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Philly center city and Penn at night. Taken on the roof of the Radian Credit: Justin Cohen , Adam Silver

Some people bond with their moms over shopping, others over the latest reality TV show, but my mom and I probably have the coolest thing in common — our love for Bruce Springsteen.

Last weekend, we went to two of his concerts in New Jersey. She flew in from Arizona, planning her trip to see me around the Springsteen concerts. (I still haven’t found the guts to ask her whether seeing me or Bruce was more of a priority.)

The people we met at the shows were as eclectic as they come. At the first concert, I stood next to a banker who bragged about having gone to over 150 shows. While waiting in line, we met an ex-cop whose primary source of income is the Atlantic City poker scene. At the concession stand, I met a female truck driver who signed up for the same gym as Bruce. Nothing seemed to make her more proud than to be able to say, “Oh, I’ll ask Bruce when I spot him tomorrow.”

And then there was my mom and I — two suburbanites from Arizona who plan college visits and business trips according to The Boss’ touring schedule.

Why do so many people, of all ages and backgrounds, love Bruce so much?

On paper, Springsteen’s commercial success is an anomaly. He’s the first to admit that he isn’t the greatest guitar player — even in his own band. His gravelly voice probably wouldn’t make it past the first round of “American Idol,” but it is the voice of multiple generations and thousands of people.

There is something about The Boss that induces a cultish following. A friend of ours, Robin, describes that “something” best. She calls it “The Boss Experience.” When I asked Robin why she goes back to see Springsteen over and over again, she explained that it all started “when [she] stopped caring about things and started caring about experiences.”

Springsteen brings people together by creating experiences. There is not much common ground between a banker from New York, a gambler from Philly, a female teamster from Jersey or the coolest mother-son duo from Arizona — but Bruce unites us through a collective experience.

He does so by inducing what sociologist Emile Durkheim calls “collective effervescence.” Collective effervescence occurs when individuals come together and share an emotion-filled experience.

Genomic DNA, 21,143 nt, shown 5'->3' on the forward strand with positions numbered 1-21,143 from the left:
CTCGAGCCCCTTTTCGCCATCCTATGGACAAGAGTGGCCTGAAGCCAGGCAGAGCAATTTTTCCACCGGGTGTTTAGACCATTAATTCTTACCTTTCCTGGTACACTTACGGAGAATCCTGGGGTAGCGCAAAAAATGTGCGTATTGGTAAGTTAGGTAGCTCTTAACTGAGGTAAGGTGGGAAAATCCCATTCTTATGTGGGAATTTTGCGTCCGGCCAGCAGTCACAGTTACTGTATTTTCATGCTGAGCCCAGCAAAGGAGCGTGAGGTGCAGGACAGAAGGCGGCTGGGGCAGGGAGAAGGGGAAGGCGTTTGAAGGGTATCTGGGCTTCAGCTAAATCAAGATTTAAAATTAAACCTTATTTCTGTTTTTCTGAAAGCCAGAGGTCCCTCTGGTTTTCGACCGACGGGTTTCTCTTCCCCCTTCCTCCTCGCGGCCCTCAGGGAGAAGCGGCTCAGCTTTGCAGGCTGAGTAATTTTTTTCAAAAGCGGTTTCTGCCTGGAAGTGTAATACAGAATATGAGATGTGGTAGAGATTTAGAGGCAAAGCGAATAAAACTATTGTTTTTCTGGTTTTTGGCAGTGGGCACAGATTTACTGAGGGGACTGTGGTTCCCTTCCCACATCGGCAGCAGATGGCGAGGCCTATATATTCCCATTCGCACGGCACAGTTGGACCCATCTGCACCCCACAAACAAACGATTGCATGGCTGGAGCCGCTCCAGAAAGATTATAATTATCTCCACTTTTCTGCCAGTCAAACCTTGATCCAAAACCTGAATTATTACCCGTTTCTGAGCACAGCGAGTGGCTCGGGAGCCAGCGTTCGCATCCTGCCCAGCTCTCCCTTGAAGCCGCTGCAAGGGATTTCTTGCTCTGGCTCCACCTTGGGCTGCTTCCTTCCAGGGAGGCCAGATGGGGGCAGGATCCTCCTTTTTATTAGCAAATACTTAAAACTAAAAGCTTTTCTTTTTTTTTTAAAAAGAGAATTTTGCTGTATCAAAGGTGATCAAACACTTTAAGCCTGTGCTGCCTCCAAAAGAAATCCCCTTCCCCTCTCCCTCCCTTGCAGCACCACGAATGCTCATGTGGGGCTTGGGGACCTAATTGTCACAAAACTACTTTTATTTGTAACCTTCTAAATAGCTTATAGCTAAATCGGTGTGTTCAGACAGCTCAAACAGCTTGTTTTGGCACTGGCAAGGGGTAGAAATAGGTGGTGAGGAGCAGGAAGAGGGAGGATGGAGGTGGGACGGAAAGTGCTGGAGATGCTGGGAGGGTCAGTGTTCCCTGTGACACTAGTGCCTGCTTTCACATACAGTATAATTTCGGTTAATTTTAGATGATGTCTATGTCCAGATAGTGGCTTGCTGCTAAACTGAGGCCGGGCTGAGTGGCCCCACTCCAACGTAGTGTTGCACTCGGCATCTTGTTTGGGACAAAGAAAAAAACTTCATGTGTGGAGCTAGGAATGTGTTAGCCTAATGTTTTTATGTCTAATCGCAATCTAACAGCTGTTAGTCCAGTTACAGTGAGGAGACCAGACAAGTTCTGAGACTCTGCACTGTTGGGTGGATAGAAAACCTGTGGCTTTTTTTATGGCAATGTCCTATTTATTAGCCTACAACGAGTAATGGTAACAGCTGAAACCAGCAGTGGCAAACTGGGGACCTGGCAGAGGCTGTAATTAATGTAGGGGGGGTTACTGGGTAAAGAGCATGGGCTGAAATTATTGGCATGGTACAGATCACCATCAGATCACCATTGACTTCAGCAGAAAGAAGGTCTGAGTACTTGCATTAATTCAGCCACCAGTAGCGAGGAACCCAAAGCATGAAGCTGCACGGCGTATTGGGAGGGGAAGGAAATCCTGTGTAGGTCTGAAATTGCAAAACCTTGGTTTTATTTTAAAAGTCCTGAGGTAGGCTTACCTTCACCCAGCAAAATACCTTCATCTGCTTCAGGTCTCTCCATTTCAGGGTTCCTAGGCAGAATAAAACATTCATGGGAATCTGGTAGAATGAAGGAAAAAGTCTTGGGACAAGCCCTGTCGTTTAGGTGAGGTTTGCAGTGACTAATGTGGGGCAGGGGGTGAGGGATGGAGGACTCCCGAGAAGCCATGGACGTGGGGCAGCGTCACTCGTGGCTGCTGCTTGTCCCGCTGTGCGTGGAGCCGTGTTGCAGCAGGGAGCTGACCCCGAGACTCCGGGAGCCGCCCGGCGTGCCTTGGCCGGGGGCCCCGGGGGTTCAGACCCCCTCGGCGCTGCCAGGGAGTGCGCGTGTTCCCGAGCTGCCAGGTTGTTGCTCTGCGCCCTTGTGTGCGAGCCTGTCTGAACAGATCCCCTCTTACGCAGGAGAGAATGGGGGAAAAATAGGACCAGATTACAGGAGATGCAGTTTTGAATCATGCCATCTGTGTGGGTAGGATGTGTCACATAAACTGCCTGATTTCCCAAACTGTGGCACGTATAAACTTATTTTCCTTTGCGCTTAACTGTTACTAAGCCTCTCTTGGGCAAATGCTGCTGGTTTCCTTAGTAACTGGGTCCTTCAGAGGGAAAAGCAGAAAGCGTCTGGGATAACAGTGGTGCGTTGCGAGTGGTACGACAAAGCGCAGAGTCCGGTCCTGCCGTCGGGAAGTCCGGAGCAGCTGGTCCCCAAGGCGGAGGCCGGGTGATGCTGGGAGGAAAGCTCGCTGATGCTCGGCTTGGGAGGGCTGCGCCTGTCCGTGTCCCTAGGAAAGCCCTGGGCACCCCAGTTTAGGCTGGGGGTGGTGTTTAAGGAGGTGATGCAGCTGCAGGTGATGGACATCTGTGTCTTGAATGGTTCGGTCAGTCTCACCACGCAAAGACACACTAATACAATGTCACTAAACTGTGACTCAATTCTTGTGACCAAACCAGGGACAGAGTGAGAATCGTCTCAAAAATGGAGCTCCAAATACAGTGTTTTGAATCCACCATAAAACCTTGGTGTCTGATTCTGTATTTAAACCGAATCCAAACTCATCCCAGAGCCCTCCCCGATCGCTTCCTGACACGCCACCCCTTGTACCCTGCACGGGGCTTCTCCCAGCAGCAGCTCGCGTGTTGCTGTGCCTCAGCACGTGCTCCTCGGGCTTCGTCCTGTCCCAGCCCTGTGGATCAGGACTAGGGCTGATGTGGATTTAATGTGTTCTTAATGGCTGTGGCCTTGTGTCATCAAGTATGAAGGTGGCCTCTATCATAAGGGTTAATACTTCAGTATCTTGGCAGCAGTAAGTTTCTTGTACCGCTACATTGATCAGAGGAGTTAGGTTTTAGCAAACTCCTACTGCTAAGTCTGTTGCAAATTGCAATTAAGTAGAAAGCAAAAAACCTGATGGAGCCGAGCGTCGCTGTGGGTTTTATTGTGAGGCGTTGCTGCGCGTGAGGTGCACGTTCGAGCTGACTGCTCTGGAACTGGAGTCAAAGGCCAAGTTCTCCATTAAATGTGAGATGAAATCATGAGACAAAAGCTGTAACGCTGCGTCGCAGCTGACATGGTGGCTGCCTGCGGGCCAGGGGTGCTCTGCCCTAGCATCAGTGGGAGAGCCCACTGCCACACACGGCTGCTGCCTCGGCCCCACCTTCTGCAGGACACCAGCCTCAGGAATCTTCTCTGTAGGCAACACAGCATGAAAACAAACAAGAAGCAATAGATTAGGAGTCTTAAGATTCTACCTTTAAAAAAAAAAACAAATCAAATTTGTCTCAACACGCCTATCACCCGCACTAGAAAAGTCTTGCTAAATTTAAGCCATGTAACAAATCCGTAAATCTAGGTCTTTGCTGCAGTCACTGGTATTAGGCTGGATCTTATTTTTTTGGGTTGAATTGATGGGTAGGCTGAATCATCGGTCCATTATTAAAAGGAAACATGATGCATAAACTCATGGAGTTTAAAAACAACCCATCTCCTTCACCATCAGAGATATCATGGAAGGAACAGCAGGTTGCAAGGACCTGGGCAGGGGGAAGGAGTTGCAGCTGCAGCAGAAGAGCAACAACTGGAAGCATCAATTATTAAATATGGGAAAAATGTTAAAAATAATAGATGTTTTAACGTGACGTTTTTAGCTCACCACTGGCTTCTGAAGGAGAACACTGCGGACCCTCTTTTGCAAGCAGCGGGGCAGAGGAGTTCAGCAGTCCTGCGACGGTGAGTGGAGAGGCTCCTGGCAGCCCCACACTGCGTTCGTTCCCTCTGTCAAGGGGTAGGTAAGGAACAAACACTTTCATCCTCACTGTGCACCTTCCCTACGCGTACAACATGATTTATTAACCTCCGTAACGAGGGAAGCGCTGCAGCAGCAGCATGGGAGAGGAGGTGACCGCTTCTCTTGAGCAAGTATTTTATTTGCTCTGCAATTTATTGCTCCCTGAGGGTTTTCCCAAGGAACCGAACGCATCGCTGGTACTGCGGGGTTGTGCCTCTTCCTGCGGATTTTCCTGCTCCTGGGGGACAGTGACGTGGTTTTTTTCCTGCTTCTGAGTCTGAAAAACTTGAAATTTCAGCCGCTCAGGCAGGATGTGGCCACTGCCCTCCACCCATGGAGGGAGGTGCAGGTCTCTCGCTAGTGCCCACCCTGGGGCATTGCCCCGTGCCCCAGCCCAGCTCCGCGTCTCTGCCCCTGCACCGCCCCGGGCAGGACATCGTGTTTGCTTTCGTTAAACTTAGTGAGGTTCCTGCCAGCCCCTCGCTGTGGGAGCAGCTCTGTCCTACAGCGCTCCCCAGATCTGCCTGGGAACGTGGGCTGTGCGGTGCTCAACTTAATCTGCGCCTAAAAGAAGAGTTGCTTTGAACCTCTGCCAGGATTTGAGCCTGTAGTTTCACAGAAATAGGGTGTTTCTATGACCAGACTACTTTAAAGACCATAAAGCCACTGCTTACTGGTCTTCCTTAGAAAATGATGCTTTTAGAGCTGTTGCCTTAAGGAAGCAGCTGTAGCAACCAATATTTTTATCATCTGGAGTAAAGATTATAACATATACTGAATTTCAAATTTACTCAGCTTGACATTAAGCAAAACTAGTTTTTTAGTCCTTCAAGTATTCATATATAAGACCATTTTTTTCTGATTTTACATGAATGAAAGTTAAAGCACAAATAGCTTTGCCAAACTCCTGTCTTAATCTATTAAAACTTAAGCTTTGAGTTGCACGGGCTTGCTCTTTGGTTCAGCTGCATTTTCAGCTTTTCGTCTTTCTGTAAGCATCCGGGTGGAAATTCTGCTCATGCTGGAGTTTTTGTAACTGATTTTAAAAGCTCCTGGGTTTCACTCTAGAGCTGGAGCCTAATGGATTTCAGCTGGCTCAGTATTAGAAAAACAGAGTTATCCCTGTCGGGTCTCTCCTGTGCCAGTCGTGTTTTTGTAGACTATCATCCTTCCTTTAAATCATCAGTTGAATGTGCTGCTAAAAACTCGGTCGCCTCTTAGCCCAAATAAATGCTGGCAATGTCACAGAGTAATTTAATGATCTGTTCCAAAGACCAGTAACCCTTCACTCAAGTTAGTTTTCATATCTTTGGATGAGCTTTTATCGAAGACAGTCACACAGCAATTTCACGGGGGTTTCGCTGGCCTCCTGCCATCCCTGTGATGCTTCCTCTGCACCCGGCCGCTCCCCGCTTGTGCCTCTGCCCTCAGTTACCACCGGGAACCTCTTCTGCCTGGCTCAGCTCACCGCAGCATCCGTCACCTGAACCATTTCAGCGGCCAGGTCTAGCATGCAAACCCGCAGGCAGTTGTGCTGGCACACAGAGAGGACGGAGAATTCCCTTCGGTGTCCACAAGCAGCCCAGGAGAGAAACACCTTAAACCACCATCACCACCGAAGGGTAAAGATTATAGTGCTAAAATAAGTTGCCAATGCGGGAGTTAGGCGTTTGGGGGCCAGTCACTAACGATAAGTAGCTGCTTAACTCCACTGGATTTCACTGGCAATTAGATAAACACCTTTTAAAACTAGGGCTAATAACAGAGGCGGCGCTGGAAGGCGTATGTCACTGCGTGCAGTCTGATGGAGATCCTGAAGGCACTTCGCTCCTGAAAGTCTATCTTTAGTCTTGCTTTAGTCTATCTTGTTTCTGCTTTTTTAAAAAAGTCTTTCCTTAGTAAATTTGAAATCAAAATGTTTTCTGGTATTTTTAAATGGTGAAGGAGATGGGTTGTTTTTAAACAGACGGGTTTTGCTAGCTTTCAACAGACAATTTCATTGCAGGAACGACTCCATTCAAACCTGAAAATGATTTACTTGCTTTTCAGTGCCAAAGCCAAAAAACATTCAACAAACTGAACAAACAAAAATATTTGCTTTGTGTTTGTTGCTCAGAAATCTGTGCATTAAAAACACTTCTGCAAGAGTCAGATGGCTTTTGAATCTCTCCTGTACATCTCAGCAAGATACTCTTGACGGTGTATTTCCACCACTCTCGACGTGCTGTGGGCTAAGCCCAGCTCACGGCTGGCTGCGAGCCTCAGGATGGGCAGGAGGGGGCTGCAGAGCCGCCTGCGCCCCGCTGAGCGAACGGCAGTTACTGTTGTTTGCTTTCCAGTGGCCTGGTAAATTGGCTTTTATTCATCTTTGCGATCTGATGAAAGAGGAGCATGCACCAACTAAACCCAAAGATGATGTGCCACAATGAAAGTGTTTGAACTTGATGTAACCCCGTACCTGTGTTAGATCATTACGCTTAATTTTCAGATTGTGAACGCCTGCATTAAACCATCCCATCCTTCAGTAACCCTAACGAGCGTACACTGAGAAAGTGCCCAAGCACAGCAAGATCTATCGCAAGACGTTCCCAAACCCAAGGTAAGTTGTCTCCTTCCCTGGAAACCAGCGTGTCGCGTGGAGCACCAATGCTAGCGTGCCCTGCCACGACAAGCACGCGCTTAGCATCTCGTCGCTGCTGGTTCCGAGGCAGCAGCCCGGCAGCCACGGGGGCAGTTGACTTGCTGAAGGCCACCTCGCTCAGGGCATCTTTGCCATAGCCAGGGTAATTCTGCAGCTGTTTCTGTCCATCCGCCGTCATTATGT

Religious rituals often invoke collective effervescence, but so do Bruce concerts. As the guitar solos soar and 55,000 people sing along with one raspy voice, the power of the shared experience is impossible to deny.

Inside and outside the stadium, Bruce unites people through his songs’ messages. In a recent column in The New York Times, David Brooks attributes Bruce’s success to his ability to bring people from all walks of life into the hyper-local universe of New Jersey. According to Brooks, Springsteen excels in creating imaginary settings that help us better understand the real world.

I agree with Brooks but think his argument can be taken a step further. Yes, Bruce has a unique ability to draw listeners into his world. Once we are there, though, he doesn’t stop at helping us better understand our reality. He teaches us a common language that makes it easier for us to understand each other.

Fans from Europe to East Rutherford can identify with Springsteen’s music because it’s colored with characters who endure raw hardship and embody hope. His husky voice establishes a common ground that reconciles the different worlds of his fans.

This common ground is built through experiences rather than material things. Whether you are born to run, trapped in the badlands, or just waitin’ on a sunny day, these moments — of tough times, ecstasy and everything in between — are something that everyone can relate to.

Adam Silver is a College junior and masters of public administration candidate from Scottsdale, Ariz. “The Silver Lining” appears every Wednesday. His email address is and you can follow him @adamtsilver.

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